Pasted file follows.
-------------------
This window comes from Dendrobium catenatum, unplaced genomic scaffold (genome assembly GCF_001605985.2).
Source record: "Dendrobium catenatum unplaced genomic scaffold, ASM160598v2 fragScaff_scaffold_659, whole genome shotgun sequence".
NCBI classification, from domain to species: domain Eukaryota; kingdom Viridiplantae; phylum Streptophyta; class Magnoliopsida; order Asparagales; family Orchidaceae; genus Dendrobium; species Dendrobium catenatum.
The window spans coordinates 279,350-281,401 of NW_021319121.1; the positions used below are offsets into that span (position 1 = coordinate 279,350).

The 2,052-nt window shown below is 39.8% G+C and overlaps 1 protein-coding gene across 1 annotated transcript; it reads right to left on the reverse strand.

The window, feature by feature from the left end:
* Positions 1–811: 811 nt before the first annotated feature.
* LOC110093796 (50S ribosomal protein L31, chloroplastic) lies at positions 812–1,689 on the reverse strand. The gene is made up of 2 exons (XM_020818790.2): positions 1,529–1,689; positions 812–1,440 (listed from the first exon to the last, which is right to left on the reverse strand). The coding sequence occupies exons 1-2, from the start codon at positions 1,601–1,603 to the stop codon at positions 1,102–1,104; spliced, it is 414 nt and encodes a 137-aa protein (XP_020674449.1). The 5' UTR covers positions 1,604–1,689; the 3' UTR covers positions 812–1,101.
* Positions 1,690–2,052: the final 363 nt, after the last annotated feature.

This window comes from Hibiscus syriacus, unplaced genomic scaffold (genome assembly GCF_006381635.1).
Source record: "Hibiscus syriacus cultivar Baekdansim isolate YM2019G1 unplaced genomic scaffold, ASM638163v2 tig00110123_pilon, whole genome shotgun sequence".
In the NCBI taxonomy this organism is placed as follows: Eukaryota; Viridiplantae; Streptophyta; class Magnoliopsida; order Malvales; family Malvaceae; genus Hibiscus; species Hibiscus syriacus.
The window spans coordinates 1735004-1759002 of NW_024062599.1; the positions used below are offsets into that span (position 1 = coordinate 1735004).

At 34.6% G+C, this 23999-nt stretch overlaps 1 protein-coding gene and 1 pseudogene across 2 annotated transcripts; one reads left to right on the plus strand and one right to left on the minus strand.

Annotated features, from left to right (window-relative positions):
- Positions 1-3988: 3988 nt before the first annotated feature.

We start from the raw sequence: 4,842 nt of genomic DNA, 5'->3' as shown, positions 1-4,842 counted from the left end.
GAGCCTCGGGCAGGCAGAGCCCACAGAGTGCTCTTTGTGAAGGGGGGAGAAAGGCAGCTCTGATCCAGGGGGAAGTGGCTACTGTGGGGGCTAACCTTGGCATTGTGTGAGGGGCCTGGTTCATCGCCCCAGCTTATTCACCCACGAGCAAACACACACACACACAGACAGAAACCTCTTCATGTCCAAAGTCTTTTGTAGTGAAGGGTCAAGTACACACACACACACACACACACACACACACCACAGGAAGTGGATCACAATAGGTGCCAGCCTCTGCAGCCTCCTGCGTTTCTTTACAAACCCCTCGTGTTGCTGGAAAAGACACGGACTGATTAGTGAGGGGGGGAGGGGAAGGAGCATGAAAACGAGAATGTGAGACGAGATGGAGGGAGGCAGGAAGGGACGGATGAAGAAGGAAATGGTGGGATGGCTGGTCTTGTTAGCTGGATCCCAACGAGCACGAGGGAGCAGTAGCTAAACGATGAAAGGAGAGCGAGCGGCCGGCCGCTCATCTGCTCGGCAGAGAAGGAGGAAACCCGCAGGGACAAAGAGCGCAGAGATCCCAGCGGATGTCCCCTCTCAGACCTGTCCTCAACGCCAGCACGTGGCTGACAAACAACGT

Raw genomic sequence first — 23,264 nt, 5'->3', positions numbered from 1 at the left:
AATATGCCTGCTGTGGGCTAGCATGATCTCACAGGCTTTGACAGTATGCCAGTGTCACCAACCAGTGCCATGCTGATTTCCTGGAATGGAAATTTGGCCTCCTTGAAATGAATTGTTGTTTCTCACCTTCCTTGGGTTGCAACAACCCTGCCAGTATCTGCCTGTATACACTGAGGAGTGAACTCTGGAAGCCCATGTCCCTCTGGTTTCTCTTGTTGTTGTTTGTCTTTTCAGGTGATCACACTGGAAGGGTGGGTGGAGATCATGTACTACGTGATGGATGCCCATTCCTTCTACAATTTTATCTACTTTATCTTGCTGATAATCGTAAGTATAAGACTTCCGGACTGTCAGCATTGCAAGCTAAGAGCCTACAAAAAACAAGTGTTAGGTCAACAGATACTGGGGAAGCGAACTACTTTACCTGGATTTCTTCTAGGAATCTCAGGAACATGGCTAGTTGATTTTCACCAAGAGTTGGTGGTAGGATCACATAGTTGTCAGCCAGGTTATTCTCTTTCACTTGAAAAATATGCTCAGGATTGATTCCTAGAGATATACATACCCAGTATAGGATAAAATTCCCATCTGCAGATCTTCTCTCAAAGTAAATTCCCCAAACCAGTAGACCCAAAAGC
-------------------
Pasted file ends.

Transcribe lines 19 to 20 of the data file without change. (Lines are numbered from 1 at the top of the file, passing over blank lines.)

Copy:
Raw genomic sequence first — 23,264 nt, 5'->3', positions numbered from 1 at the left:
AATATGCCTGCTGTGGGCTAGCATGATCTCACAGGCTTTGACAGTATGCCAGTGTCACCAACCAGTGCCATGCTGATTTCCTGGAATGGAAATTTGGCCTCCTTGAAATGAATTGTTGTTTCTCACCTTCCTTGGGTTGCAACAACCCTGCCAGTATCTGCCTGTATACACTGAGGAGTGAACTCTGGAAGCCCATGTCCCTCTGGTTTCTCTTGTTGTTGTTTGTCTTTTCAGGTGATCACACTGGAAGGGTGGGTGGAGATCATGTACTACGTGATGGATGCCCATTCCTTCTACAATTTTATCTACTTTATCTTGCTGATAATCGTAAGTATAAGACTTCCGGACTGTCAGCATTGCAAGCTAAGAGCCTACAAAAAACAAGTGTTAGGTCAACAGATACTGGGGAAGCGAACTACTTTACCTGGATTTCTTCTAGGAATCTCAGGAACATGGCTAGTTGATTTTCACCAAGAGTTGGTGGTAGGATCACATAGTTGTCAGCCAGGTTATTCTCTTTCACTTGAAAAATATGCTCAGGATTGATTCCTAGAGATATACATACCCAGTATAGGATAAAATTCCCATCTGCAGATCTTCTCTCAAAGTAAATTCCCCAAACCAGTAGACCCAAAAGC